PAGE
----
Gross reduces Treasuries for first time in year from fund

Ups stake in mortgages

March 9 (Bloomberg) -- Bill Gross, who runs the world’s biggest bond fund at Pacific Investment Management Co., cut holdings of Treasuries last month for the first time since eliminating the securities from his portfolio in February 2011.

Gross raised the proportion of U.S. government securities in Pimco’s $252 billion Total Return Fund to 37 percent of assets, from 38 percent in January, according to a report on the company’s website. He raised mortgages to 52 from 50 percent, the highest level since June 2009. Pimco doesn’t comment directly on monthly changes in its portfolio holdings.

U.S. government-backed mortgage bonds have returned 0.59 percentage point more than similar-duration Treasuries this year through yesterday, according to Barclays Capital index data. Mortgages have gained in part on speculation the Federal Reserve may expand purchases of the securities as part of its stimulus measures to keep the economic recovery going.

“We like mortgages at the moment,” Gross, co-chief investment officer and founder of Newport Beach, California- based Pimco said today in a radio interview on “Bloomberg Surveillance” with Tom Keene and Ken Prewitt. “‘Mortgages are a potential source of Fed purchasing going forward.”

In January, Gross raised the fund’s U.S. government and Treasury holdings to the highest level since July 2010 after missing a market rally by eliminating the securities from the portfolio last year.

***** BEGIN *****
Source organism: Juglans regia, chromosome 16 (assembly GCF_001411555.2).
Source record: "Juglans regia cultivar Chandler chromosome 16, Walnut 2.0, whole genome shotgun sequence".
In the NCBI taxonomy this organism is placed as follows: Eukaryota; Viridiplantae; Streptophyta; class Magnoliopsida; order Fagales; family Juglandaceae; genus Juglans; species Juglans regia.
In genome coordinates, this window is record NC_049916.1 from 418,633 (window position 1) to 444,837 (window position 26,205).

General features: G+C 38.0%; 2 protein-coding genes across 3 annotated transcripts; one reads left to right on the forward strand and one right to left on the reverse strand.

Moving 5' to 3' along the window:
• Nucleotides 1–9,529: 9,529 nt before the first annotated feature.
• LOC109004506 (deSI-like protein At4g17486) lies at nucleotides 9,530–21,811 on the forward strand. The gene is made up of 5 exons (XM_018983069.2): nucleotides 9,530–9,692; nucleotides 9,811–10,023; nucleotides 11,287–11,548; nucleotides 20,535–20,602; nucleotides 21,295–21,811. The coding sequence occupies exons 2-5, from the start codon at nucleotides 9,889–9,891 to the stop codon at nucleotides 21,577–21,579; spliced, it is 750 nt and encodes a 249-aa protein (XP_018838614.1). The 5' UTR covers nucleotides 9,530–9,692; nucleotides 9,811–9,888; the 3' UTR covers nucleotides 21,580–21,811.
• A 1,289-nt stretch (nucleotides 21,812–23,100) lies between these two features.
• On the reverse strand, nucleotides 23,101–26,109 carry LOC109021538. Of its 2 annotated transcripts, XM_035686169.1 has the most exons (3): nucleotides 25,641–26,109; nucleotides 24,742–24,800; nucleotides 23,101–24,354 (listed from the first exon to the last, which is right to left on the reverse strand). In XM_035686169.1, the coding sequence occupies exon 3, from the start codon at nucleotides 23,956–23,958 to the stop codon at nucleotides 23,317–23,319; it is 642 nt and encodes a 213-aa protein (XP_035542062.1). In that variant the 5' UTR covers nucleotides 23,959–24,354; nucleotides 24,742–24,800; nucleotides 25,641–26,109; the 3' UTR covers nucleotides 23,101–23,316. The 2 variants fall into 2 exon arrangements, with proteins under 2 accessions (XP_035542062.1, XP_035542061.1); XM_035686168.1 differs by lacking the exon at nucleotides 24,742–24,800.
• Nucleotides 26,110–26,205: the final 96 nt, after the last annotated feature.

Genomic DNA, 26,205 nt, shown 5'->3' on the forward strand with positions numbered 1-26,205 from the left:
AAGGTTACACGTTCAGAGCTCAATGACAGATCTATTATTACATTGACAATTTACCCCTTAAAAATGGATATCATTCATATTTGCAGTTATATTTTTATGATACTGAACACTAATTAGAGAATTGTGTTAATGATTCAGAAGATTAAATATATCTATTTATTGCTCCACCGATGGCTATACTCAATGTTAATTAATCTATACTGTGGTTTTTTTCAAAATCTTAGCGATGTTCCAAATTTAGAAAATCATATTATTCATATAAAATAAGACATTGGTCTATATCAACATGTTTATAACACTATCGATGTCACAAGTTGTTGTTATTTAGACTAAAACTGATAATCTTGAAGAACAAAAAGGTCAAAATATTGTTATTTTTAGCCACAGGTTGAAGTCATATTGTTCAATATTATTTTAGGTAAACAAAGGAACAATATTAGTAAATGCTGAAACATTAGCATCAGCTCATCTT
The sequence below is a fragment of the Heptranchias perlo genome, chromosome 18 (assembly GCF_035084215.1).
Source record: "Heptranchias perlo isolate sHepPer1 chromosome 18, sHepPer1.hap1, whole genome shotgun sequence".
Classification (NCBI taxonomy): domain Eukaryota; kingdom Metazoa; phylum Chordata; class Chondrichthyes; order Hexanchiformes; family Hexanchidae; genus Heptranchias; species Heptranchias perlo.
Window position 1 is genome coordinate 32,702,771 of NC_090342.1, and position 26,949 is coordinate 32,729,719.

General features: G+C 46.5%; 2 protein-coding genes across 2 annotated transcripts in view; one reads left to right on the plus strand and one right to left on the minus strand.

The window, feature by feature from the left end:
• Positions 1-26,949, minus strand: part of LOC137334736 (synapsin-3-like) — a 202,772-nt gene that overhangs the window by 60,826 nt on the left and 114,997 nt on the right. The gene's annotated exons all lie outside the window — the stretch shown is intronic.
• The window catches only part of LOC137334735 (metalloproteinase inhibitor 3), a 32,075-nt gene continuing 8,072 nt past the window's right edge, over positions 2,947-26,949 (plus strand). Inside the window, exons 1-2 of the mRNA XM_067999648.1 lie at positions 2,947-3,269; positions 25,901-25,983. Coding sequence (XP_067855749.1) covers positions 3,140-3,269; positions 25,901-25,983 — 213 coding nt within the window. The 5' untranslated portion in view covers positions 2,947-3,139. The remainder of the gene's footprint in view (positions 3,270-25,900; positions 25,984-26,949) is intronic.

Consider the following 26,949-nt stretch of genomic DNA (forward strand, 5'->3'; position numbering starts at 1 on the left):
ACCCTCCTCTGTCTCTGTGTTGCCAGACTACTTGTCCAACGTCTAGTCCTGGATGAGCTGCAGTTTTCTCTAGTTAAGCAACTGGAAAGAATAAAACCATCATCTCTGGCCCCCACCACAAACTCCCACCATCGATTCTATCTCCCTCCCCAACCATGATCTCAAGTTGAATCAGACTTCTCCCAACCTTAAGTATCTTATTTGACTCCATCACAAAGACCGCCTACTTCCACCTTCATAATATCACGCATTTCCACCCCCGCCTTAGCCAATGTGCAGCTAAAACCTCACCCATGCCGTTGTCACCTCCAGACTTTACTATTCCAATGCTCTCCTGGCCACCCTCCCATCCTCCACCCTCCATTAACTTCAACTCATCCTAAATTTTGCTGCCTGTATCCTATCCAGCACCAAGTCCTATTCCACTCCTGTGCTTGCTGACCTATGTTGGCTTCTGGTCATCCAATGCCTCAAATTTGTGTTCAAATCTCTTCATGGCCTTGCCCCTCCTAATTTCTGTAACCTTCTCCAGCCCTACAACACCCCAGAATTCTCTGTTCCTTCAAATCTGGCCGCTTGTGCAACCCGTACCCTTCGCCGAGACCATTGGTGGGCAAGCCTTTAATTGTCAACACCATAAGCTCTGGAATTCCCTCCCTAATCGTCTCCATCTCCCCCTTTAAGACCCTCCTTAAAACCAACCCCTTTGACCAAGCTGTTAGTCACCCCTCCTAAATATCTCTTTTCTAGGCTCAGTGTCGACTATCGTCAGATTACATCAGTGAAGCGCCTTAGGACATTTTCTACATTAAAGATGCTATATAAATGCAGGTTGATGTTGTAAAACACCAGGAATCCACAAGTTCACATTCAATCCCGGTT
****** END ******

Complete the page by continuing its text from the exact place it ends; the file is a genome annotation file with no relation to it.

Fund Assets

The Total Return Fund attracted $835 million of investor deposits in February as performance rebounded. The new money marked a second month of assets going into the fund, after three straight months of redemptions, according to data compiled by Chicago-based Morningstar Inc. Investors pulled about $3 billion from the fund in the three months ended Dec. 31, bringing withdrawals last year to $5 billion, Morningstar said.

Gross’s fund has returned 6.34 percent in the past year, beating 45 percent of its peers, according to data compiled by Bloomberg. It gained 2.91 percent this year, beating 96 percent of its peers.

Meanwhile, Treasuries have lost 0.5 percent in 2012 as of yesterday, compared with a return of 9.8 percent last year, Bank of America Merrill Lynch’s Treasury Master index shows.

Pimco increased holdings of emerging-market debt to 10 percent in February from 9 percent the previous month and reduced bonds of non-U.S. developed nations to 7 percent from 11 percent.

Playing Defense

Gross pared the Total Return Fund’s net cash-and-equivalent position to negative 31 percent, from negative 35 percent in January. It can have a so-called negative position by using derivatives, futures or by shorting.

He recommended last month that investors should embrace a defensive strategy because of the limits of zero-bound interest rates and systemic debt risk in global financial markets.

Emphasize income, de-emphasize derivative structures that are fully valued and be willing to accept returns lower than historical averages, Gross wrote in his monthly investment outlook posted on the company’s website on Feb. 28.

“The offensively oriented investment world that we have grown so used to over the past three decades is being stonewalled by a zero-bound goal-line stand,” he wrote. “Investment defense is coming of age.”

Pimco’s government and Treasury debt category includes fund holdings of U.S. Treasury notes, bonds, futures and inflation- protected securities.

The firm, a unit of the Munich-based insurer Allianz SE, managed $1.36 trillion of assets as of Dec. 31.

Bloomberg News

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